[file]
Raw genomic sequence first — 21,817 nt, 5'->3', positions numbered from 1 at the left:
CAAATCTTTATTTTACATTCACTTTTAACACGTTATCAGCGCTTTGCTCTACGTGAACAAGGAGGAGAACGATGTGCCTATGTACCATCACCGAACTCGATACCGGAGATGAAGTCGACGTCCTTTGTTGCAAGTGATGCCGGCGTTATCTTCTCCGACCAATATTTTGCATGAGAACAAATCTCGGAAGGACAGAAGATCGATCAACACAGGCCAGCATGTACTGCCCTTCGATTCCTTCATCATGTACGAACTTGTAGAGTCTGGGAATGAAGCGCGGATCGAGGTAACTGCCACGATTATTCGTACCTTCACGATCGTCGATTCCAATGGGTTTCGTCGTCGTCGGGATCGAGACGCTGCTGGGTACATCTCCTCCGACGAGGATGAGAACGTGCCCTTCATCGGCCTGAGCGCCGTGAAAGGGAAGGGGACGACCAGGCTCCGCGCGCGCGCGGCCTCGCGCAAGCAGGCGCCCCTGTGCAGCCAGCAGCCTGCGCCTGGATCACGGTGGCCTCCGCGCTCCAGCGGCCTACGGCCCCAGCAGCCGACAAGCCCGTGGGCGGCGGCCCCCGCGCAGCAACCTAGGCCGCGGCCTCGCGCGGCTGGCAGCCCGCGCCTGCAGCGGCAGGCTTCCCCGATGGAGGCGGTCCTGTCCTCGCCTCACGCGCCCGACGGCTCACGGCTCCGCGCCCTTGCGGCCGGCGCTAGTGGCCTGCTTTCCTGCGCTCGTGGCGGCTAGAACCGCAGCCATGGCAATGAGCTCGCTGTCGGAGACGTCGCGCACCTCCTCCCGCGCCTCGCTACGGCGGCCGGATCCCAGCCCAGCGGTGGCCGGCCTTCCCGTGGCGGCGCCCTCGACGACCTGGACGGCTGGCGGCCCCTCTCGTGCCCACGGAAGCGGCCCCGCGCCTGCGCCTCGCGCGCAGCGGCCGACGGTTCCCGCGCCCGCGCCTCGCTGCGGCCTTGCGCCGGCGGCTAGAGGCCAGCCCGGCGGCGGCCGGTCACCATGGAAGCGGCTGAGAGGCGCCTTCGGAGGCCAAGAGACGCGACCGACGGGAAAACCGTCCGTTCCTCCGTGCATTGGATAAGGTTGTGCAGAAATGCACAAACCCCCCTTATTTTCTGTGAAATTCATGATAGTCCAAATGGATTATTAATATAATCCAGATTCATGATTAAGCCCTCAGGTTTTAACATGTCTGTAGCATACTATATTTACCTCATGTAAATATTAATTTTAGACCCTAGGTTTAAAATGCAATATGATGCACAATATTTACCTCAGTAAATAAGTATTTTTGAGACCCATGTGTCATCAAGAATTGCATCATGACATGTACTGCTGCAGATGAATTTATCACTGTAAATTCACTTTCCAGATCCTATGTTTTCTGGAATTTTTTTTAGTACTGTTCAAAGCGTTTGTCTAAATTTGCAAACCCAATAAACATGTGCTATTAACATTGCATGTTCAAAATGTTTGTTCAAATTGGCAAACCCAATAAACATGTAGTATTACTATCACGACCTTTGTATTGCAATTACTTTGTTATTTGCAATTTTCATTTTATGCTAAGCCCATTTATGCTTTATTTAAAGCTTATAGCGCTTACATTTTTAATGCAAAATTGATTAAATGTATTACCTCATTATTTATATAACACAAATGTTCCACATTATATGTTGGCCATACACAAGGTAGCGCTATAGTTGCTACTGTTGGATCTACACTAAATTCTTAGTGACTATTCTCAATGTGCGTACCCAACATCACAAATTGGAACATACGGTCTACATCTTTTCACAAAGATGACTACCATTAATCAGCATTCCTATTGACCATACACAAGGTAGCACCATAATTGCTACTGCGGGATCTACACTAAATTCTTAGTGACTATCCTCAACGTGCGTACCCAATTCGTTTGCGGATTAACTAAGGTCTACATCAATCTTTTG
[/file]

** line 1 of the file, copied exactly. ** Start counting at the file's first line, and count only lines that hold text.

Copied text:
Raw genomic sequence first — 21,817 nt, 5'->3', positions numbered from 1 at the left: